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Design of a Matched Index of Refraction Facility for Flow Studies with Mixing and Complex Geometries

Abdullah G. Weiss
Department of Nuclear Engineering, Texas A&M University, College Station, TX 77840, USA

Paul J. Kristo
Department of Mechanical Engineering, Texas A&M University, College Station, TX 77840, USA

Mark L. Kimber
Department of Nuclear Engineering and Department of Mechanical Engineering AI Engineering Building 205D, Texas A&M University, College Station, TX 77840

DOI: 10.1615/TFEC2020.fnd.032419
pages 731-737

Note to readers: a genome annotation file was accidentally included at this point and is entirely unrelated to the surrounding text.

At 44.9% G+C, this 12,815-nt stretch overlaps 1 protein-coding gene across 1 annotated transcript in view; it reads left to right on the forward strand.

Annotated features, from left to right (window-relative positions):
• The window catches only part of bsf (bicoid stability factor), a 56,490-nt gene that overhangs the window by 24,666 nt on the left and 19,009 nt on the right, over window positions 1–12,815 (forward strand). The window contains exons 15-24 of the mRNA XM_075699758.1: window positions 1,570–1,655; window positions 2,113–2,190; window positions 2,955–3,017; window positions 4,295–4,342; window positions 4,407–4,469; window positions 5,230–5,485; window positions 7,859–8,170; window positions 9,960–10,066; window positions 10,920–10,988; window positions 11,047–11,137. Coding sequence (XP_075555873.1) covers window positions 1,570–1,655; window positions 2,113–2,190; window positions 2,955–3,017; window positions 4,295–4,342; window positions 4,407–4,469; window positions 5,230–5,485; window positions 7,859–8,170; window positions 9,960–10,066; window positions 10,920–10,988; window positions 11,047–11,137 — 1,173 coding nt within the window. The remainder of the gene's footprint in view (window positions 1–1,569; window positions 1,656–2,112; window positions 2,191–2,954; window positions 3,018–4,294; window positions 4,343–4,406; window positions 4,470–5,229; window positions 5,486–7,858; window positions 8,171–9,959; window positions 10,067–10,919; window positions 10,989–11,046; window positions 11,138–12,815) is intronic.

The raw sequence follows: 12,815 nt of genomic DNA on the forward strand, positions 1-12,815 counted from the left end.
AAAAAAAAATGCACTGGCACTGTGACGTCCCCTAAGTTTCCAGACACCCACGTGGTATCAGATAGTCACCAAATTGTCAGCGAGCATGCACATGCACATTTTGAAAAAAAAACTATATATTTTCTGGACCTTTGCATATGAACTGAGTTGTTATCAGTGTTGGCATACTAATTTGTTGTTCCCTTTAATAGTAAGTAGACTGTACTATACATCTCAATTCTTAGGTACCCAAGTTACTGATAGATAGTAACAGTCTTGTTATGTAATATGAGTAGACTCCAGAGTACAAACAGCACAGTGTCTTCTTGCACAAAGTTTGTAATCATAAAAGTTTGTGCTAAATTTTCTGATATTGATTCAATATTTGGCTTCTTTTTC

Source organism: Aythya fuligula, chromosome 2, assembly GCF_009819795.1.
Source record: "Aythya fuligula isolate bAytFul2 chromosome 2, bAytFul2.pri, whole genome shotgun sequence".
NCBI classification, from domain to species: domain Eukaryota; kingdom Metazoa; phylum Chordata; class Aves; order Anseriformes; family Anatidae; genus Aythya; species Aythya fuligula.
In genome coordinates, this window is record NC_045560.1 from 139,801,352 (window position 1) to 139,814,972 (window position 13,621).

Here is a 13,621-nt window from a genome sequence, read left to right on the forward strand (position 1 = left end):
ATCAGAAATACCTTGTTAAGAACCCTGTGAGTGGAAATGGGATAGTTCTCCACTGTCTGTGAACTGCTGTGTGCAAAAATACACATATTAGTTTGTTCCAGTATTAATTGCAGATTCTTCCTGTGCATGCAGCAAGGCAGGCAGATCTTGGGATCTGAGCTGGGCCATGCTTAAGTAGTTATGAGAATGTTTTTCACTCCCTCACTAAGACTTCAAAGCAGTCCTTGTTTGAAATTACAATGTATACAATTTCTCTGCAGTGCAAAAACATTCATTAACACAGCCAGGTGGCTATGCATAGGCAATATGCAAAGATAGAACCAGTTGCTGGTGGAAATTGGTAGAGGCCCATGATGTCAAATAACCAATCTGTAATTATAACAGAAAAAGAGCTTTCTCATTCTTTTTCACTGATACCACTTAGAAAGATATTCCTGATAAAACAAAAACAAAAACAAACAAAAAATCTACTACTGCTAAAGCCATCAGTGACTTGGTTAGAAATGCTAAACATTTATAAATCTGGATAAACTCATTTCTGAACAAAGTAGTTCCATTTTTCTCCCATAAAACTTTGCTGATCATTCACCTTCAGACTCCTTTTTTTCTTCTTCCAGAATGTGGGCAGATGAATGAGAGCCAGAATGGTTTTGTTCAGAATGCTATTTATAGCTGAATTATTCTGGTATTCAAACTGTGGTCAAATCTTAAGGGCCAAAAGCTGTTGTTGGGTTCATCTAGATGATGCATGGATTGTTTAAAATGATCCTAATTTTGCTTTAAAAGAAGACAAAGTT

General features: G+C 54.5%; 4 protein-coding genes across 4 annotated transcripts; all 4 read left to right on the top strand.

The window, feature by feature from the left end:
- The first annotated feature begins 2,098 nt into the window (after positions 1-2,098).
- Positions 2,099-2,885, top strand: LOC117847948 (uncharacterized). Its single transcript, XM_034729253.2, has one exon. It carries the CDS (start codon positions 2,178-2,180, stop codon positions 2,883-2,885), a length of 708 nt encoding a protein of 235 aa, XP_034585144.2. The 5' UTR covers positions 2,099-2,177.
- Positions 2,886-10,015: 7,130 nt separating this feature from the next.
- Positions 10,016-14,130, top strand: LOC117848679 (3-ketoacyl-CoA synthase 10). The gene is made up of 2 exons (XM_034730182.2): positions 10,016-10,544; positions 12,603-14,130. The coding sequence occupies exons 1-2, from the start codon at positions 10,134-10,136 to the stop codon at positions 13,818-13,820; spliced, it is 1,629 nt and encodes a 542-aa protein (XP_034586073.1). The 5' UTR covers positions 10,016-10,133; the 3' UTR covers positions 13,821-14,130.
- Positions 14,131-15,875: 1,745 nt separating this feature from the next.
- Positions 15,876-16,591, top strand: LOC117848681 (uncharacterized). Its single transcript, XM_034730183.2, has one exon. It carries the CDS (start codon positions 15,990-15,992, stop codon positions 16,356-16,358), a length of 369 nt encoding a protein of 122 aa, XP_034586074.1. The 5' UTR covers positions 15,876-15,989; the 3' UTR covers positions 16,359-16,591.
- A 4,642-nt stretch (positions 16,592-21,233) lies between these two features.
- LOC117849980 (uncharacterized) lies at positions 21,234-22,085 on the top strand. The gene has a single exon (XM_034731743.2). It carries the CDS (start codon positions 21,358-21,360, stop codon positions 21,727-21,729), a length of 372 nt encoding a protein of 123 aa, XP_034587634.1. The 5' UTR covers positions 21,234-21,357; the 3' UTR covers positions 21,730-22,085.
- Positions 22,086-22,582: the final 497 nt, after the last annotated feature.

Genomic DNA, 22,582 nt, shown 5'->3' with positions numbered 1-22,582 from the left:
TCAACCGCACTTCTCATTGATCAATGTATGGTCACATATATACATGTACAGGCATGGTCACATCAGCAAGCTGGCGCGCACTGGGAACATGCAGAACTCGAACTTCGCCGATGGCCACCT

A matched index of refraction facility has been constructed at Texas A&M University to enable optically transparent measurements in a test section capable of laminar, transition, and turbulent flow regimes. The index matching is achieved by recirculating Drakeol® 5 oil through a closed loop system via a centrifugal pump whose heat generation does not adversely affect the refraction. Quartz is used as the solid material inside the test section to enable the index matching. Design of the system is discussed, followed by preliminary results for three rectangular slot flows that coalesce into a single channel. Particle Image Velocimetry was employed to capture the velocities in the mixing region. This configuration allows for simultaneous measurement of the flow 0.35 hydraulic diameters upstream and 3.9 diameters downstream of the outlets. The Reynolds numbers of the three channels are in the range of 1800-20000, spanning multiple flow regimes and promoting different flow physics. Results in the turbulent regime closely resembled the interaction of three confined slot jets. The non-turbulent regime shows the fluid stalling to approximately half of its inlet velocity, prompting recirculation zones near the outlet. The dominant energy contributions and momentum dissipation in the stalling region come from shear and spanwise stresses, whereas streamwise stresses dominate in other locations. It was also observed that the shear stresses decrease with increasing bulk velocities, while the spanwise stresses remained relatively constant. The ability to simultaneously measure upstream and downstream of the outlets enables further investigation into understanding the complex interaction of the momentum exchange that occurs as a result of the geometry, flow regime, and the effect of pressure in these areas. This data also enables a straightforward exercise to help validate models of turbulence and transition for such mixing scenarios.

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